A 3D printer made this Braille map
Engineers are 3D printing plastic Braille maps to help blind and visually impaired people navigate a vocational training center.
Howon Lee, an assistant professor in mechanical and aerospace engineering at Rutgers University, says the maps are a form of GPS for those who use them. Lee collaborated on the project with Jason Kim, a mechanical engineering student.
The new maps will replace the center’s clunky, old wooden maps that have a few Braille labels on walls.
Lee says he got the idea of making 3D maps after visiting the Korea Institute of Science and Technology in South Korea. The institute created educational materials for small children with a 3D printer, and he was impressed.
A 3D printer, which is very similar to an inkjet printer, uses computer-aided design software. The technology was developed in the 1980s, but advancements have accelerated in the last five years.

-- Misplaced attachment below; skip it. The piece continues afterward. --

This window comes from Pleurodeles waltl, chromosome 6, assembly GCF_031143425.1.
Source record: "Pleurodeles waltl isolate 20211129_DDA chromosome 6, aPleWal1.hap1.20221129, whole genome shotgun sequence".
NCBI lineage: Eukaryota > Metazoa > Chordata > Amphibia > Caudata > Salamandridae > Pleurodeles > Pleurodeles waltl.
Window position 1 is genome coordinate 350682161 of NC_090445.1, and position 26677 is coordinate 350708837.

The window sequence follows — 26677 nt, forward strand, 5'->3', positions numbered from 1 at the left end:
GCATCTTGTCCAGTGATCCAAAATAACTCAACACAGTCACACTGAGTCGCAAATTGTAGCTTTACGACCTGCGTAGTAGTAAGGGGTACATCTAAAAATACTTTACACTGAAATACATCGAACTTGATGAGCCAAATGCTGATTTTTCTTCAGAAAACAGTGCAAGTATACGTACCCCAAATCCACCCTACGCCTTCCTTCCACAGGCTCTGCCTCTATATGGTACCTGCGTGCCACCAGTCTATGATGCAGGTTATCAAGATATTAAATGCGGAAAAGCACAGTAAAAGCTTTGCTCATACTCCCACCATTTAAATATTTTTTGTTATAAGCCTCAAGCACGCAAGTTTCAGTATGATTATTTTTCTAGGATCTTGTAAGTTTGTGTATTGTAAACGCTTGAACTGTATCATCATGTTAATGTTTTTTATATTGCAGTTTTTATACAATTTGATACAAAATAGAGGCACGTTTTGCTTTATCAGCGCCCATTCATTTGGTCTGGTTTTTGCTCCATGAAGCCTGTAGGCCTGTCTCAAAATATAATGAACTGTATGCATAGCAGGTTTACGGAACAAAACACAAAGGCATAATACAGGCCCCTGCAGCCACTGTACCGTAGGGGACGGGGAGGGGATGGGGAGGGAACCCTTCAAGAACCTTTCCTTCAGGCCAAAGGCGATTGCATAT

“Instead of printing letters on top of a 2-dimensional sheet, you just do this over and over again, layer upon layer, until you have a final 3-dimensional product,” Lee explains.
Kim says he approached Lee last spring, looking for a summer project that would help the community. “He told me about this opportunity, and I thought it was perfect.”
Neither Kim or Lee knew anything about Braille, so they had a steep learning curve.
They visited the center several times to get feedback from faculty and students. They finished designing the map near the end of last summer.
“One of the things we saw with conventional Braille printed on paper is that it doesn’t last long,” Lee says.
The new maps are a little larger than a small computer tablet. They’re in a binder so students can easily carry them for reference. They also have a legend, or guide, in Braille, a feature missing from prior maps. The legend helps limit the amount of map training needed.
Lee says there’s only one copy of the maps so far and the goal is to lower map-making costs so every student at the training center gets a map on day one.
The idea is to “give freedom, extended freedom, to navigate and go from one place to another without worrying too much,” he says.
Source: Rutgers University